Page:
AnxietyBipolar ThoughtsDepressionPersonal HistoryPersonal RelationshipsTherapy

Salmon

“Perhaps [ideas] are, for instance, like some big salmon or trout. They are not born fully grown; they are not even born in the sea or water where they normally live. They are born hundreds of miles away from their home grounds, where the rivers narrow to tiny streams. Just as it takes time for a speck of fish spawn to mature into a fully-grown fish, so we need time for everything that develops and crystallizes in our world of ideas.”

“Nothing is as dangerous in architecture as dealing with separated problems. If we split life into separated problems we split the possibilities to make good building art.”

-Alvar Aalto

Aalto is one of my favorite architects/ furniture designers. Most architects I know consider him one of their favorites. I won’t get into anything about his architecture, but you should look him up if you like architecture or design. He was amazing.

Like most of the biggest architects throughout history, he was also a pretty incredible thinker and philosopher. He always spoke of big ideas in relation to architecture, but many of the things he had to say have impact in most areas of life.

The two quotes above are about ideas. The first is about the genesis of them and the second is about how we should deal with them. I find them incredibly important and inspirational regarding mental health.

A lot of people tend to think of depression or anxiety as spurred by a direct incident. Your girlfriend dumps you and now you are depressed. That reasoning is based on logic, and not based in understanding of the complex nature of mental illness.

The reality is much closer to this: your self-image is such that you believe you are unworthy of affection, this was built up by mistreatment or misunderstanding of dozens of situations throughout your life that, had you had a normal functioning brain, you wouldn’t have interpreted these situations this way. And each time you witness this it is self-affirming and deepens your belief. And when you finally get a girl to love you, you sink such deep emotional capital into that situation that when the relationship is severed, it is hard to understand it anything more than an affirmation that you are completely worthless and don’t deserve to live.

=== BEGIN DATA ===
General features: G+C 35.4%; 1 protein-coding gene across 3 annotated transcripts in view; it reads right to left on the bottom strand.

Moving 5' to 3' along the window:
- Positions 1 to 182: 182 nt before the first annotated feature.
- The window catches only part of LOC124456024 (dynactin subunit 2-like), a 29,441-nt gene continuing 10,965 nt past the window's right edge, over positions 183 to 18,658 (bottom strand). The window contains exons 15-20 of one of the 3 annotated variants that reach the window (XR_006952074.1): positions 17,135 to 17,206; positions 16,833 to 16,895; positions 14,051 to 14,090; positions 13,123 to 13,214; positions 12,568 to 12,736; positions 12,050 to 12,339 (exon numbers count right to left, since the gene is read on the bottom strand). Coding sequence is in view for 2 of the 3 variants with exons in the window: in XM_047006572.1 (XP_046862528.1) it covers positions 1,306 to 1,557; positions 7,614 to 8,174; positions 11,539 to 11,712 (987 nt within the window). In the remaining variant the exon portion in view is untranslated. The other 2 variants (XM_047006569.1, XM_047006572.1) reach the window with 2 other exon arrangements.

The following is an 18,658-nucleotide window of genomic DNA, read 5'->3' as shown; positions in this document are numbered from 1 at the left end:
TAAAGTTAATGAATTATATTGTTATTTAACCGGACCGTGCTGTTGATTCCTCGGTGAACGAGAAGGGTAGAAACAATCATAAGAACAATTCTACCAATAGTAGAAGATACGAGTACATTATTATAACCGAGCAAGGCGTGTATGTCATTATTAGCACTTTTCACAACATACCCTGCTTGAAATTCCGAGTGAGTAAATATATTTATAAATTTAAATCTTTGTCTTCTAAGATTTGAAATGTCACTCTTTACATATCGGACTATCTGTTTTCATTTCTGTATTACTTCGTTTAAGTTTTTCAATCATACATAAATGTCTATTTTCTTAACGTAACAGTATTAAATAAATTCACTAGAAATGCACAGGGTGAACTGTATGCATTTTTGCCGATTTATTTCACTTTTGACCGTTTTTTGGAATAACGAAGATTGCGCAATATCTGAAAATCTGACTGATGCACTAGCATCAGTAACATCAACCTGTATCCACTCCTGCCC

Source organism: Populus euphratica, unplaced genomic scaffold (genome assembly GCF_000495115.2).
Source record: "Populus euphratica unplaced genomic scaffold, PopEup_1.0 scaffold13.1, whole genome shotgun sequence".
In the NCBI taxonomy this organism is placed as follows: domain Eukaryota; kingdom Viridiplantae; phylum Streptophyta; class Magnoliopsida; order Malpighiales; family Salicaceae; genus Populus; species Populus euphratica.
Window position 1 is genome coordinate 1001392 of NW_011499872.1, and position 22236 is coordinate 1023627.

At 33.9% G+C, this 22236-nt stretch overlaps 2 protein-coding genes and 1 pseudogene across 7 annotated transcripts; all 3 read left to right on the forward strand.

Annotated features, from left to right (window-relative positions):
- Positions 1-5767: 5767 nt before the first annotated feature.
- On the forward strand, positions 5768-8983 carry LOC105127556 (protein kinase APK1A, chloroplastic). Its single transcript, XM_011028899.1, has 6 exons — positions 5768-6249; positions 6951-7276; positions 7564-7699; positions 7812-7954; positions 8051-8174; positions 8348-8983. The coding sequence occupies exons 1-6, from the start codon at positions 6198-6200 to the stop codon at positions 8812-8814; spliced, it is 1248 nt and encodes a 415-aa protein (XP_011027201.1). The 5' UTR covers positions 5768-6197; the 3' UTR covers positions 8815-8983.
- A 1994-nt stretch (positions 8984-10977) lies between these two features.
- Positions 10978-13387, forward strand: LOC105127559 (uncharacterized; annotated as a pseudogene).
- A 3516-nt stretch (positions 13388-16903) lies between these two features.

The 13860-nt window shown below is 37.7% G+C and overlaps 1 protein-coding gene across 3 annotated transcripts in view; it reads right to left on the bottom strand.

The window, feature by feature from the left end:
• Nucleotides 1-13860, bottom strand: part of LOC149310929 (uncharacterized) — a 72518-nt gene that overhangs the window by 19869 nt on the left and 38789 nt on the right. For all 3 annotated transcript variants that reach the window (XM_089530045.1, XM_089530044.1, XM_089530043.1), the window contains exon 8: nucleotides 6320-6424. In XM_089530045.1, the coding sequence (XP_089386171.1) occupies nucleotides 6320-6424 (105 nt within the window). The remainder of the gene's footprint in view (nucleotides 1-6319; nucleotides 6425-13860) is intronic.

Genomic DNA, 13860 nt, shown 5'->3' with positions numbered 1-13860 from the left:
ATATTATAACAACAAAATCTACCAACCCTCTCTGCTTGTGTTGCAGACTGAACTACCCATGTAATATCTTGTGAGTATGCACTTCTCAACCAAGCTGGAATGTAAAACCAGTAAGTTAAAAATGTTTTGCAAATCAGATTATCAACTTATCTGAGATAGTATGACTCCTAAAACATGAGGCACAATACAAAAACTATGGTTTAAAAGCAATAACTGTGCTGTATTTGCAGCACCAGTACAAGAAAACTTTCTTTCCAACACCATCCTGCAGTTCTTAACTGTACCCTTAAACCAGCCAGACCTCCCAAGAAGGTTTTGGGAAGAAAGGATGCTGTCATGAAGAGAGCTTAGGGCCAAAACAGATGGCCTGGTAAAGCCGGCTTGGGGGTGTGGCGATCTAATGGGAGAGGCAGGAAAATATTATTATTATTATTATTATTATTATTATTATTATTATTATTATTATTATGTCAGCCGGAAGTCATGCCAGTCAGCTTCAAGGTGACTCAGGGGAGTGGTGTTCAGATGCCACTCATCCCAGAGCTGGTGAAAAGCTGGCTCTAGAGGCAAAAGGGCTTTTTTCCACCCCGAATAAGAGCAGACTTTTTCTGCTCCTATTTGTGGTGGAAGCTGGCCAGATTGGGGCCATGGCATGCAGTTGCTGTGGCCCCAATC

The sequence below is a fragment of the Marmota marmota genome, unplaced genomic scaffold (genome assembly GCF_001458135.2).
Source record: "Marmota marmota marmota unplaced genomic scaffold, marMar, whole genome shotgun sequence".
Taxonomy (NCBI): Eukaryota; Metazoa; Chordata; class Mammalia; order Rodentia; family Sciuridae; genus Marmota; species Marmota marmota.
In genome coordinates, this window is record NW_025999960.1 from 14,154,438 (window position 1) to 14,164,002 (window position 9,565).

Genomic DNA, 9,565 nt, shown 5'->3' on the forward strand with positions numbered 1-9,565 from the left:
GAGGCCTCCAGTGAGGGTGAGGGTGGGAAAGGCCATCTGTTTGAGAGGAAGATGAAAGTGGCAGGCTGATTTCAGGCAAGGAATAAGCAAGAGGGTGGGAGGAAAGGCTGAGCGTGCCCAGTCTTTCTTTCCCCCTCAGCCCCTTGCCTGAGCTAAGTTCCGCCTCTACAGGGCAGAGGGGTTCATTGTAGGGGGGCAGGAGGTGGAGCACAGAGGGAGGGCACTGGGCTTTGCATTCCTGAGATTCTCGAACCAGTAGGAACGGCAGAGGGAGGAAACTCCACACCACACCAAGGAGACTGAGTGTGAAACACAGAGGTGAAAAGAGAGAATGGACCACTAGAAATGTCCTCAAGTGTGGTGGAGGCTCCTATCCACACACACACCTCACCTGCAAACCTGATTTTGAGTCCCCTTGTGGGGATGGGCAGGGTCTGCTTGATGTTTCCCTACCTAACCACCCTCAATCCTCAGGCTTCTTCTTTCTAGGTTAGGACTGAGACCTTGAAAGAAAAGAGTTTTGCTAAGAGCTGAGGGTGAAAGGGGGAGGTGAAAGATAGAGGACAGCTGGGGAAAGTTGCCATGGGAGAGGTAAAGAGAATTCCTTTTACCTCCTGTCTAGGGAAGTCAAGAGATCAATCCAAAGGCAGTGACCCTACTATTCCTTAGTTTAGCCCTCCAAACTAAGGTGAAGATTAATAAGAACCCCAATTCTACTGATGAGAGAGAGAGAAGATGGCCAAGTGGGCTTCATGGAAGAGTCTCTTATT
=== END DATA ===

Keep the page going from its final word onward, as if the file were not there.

It is easy to see here how one situation is like the salmon.

But it even goes beyond that. Even in this situation it is still a direct link between relationships past and present. But in reality, the streams that these ideas are born in are often far more remote than that. For instance, the girlfriend breaking up with you might affirm the idea that you are incapable of achievement or fulfillment in any area of life. Or the history of constantly routing yourself into deeper and deeper into denial of your self-worth might actually cause you to be very outgoing, instead of agoraphobic, or maybe have terrible stage fright, or maybe be a wallflower. It is nearly impossible to tell which way certain things will drive certain people.

The origins of personal psychology, just like Aalto had suggested about the origins of ideas, originate as specks in seemingly un-traversable distances from where they mature and begin to drive us.

The only certainty is that we will be driven.

And this is where the second quote comes in: if we try to separate our mental illness from the rest of our life, we stand no chance of healing. Every part of our life is affected by our mental health. Your brain is the filter for every single piece of information you interpret. And when your brain is misfiring, it is often misfiring about many things in many areas, some seemingly very disparate from what we normally consider mental illness.

Both of these lessons are incredible important to constantly consider: your current mood or thoughts are being driven by deep and wide rivers of influence, and you cannot isolate them from other parts of your life if you hope to understand them.